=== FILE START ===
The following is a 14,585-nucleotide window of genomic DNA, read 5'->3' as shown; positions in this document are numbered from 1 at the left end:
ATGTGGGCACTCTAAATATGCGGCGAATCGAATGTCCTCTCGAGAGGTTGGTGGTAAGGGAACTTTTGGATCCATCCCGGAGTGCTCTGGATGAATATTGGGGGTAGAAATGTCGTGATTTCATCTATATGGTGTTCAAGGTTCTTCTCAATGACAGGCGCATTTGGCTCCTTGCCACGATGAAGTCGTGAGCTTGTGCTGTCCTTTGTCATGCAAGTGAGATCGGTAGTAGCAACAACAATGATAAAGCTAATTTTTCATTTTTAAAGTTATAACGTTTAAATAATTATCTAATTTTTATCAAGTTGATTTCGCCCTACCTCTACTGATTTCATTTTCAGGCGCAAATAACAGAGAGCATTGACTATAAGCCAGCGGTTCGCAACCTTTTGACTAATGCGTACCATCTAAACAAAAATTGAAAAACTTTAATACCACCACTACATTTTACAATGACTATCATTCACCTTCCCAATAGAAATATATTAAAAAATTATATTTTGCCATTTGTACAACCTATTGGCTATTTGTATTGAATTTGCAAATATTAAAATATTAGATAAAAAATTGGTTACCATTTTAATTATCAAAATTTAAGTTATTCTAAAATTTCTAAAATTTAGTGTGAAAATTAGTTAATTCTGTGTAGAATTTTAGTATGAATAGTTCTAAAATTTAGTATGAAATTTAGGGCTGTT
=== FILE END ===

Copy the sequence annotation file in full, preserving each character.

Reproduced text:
The following is a 14,585-nucleotide window of genomic DNA, read 5'->3' as shown; positions in this document are numbered from 1 at the left end:
ATGTGGGCACTCTAAATATGCGGCGAATCGAATGTCCTCTCGAGAGGTTGGTGGTAAGGGAACTTTTGGATCCATCCCGGAGTGCTCTGGATGAATATTGGGGGTAGAAATGTCGTGATTTCATCTATATGGTGTTCAAGGTTCTTCTCAATGACAGGCGCATTTGGCTCCTTGCCACGATGAAGTCGTGAGCTTGTGCTGTCCTTTGTCATGCAAGTGAGATCGGTAGTAGCAACAACAATGATAAAGCTAATTTTTCATTTTTAAAGTTATAACGTTTAAATAATTATCTAATTTTTATCAAGTTGATTTCGCCCTACCTCTACTGATTTCATTTTCAGGCGCAAATAACAGAGAGCATTGACTATAAGCCAGCGGTTCGCAACCTTTTGACTAATGCGTACCATCTAAACAAAAATTGAAAAACTTTAATACCACCACTACATTTTACAATGACTATCATTCACCTTCCCAATAGAAATATATTAAAAAATTATATTTTGCCATTTGTACAACCTATTGGCTATTTGTATTGAATTTGCAAATATTAAAATATTAGATAAAAAATTGGTTACCATTTTAATTATCAAAATTTAAGTTATTCTAAAATTTCTAAAATTTAGTGTGAAAATTAGTTAATTCTGTGTAGAATTTTAGTATGAATAGTTCTAAAATTTAGTATGAAATTTAGGGCTGTT